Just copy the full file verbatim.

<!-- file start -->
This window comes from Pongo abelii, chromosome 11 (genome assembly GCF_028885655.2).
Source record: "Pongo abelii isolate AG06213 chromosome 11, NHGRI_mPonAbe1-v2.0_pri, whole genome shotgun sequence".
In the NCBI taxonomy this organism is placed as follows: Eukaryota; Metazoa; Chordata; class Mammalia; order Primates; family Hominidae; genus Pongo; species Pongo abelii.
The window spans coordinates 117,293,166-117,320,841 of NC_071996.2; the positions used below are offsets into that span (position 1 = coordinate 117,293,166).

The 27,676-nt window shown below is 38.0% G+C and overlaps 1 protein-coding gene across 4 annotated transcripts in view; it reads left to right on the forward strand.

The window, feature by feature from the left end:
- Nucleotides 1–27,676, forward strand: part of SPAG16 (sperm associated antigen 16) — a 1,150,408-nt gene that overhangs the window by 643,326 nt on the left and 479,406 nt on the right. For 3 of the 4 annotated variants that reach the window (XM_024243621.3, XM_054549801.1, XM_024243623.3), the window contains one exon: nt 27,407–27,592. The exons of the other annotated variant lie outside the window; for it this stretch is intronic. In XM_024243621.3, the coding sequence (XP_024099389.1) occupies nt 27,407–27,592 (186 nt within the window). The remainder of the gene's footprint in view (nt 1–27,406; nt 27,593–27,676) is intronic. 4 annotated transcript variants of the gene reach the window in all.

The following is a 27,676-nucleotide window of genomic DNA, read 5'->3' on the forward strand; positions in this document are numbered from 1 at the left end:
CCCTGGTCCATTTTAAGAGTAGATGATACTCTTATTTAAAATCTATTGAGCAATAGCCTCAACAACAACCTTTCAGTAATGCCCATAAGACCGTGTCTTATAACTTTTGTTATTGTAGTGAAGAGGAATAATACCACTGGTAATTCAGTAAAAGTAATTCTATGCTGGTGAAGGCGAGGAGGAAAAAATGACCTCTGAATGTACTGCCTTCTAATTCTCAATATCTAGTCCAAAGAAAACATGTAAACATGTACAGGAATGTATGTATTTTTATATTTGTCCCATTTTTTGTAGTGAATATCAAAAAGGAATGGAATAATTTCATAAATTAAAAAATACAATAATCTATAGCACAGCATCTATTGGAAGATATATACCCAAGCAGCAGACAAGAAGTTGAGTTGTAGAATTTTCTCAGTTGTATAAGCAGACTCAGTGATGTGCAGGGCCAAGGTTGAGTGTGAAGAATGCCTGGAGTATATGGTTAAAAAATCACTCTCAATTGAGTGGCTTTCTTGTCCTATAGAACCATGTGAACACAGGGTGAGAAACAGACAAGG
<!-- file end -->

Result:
This window comes from Pongo abelii, chromosome 11 (genome assembly GCF_028885655.2).
Source record: "Pongo abelii isolate AG06213 chromosome 11, NHGRI_mPonAbe1-v2.0_pri, whole genome shotgun sequence".
In the NCBI taxonomy this organism is placed as follows: Eukaryota; Metazoa; Chordata; class Mammalia; order Primates; family Hominidae; genus Pongo; species Pongo abelii.
The window spans coordinates 117,293,166-117,320,841 of NC_071996.2; the positions used below are offsets into that span (position 1 = coordinate 117,293,166).

The 27,676-nt window shown below is 38.0% G+C and overlaps 1 protein-coding gene across 4 annotated transcripts in view; it reads left to right on the forward strand.

The window, feature by feature from the left end:
- Nucleotides 1–27,676, forward strand: part of SPAG16 (sperm associated antigen 16) — a 1,150,408-nt gene that overhangs the window by 643,326 nt on the left and 479,406 nt on the right. For 3 of the 4 annotated variants that reach the window (XM_024243621.3, XM_054549801.1, XM_024243623.3), the window contains one exon: nt 27,407–27,592. The exons of the other annotated variant lie outside the window; for it this stretch is intronic. In XM_024243621.3, the coding sequence (XP_024099389.1) occupies nt 27,407–27,592 (186 nt within the window). The remainder of the gene's footprint in view (nt 1–27,406; nt 27,593–27,676) is intronic. 4 annotated transcript variants of the gene reach the window in all.

The following is a 27,676-nucleotide window of genomic DNA, read 5'->3' on the forward strand; positions in this document are numbered from 1 at the left end:
CCCTGGTCCATTTTAAGAGTAGATGATACTCTTATTTAAAATCTATTGAGCAATAGCCTCAACAACAACCTTTCAGTAATGCCCATAAGACCGTGTCTTATAACTTTTGTTATTGTAGTGAAGAGGAATAATACCACTGGTAATTCAGTAAAAGTAATTCTATGCTGGTGAAGGCGAGGAGGAAAAAATGACCTCTGAATGTACTGCCTTCTAATTCTCAATATCTAGTCCAAAGAAAACATGTAAACATGTACAGGAATGTATGTATTTTTATATTTGTCCCATTTTTTGTAGTGAATATCAAAAAGGAATGGAATAATTTCATAAATTAAAAAATACAATAATCTATAGCACAGCATCTATTGGAAGATATATACCCAAGCAGCAGACAAGAAGTTGAGTTGTAGAATTTTCTCAGTTGTATAAGCAGACTCAGTGATGTGCAGGGCCAAGGTTGAGTGTGAAGAATGCCTGGAGTATATGGTTAAAAAATCACTCTCAATTGAGTGGCTTTCTTGTCCTATAGAACCATGTGAACACAGGGTGAGAAACAGACAAGG